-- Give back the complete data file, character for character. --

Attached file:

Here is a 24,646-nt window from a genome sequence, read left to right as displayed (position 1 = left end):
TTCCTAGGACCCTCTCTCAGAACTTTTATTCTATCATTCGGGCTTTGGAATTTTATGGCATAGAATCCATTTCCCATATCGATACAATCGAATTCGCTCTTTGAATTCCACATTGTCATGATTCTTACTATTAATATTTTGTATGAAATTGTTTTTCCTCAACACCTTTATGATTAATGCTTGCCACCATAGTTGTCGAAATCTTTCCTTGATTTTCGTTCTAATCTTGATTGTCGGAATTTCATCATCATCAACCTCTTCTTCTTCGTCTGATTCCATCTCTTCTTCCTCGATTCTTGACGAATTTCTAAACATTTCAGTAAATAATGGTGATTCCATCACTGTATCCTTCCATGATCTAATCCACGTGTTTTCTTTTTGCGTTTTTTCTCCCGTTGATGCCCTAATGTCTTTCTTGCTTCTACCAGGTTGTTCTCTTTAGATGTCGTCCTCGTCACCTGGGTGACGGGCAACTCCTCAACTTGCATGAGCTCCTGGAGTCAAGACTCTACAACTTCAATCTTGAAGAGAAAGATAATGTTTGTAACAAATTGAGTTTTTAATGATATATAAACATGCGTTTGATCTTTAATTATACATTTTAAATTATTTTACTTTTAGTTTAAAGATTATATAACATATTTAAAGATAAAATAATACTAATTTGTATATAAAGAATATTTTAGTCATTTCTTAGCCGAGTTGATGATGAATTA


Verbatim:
Here is a 24,646-nt window from a genome sequence, read left to right as displayed (position 1 = left end):
TTCCTAGGACCCTCTCTCAGAACTTTTATTCTATCATTCGGGCTTTGGAATTTTATGGCATAGAATCCATTTCCCATATCGATACAATCGAATTCGCTCTTTGAATTCCACATTGTCATGATTCTTACTATTAATATTTTGTATGAAATTGTTTTTCCTCAACACCTTTATGATTAATGCTTGCCACCATAGTTGTCGAAATCTTTCCTTGATTTTCGTTCTAATCTTGATTGTCGGAATTTCATCATCATCAACCTCTTCTTCTTCGTCTGATTCCATCTCTTCTTCCTCGATTCTTGACGAATTTCTAAACATTTCAGTAAATAATGGTGATTCCATCACTGTATCCTTCCATGATCTAATCCACGTGTTTTCTTTTTGCGTTTTTTCTCCCGTTGATGCCCTAATGTCTTTCTTGCTTCTACCAGGTTGTTCTCTTTAGATGTCGTCCTCGTCACCTGGGTGACGGGCAACTCCTCAACTTGCATGAGCTCCTGGAGTCAAGACTCTACAACTTCAATCTTGAAGAGAAAGATAATGTTTGTAACAAATTGAGTTTTTAATGATATATAAACATGCGTTTGATCTTTAATTATACATTTTAAATTATTTTACTTTTAGTTTAAAGATTATATAACATATTTAAAGATAAAATAATACTAATTTGTATATAAAGAATATTTTAGTCATTTCTTAGCCGAGTTGATGATGAATTA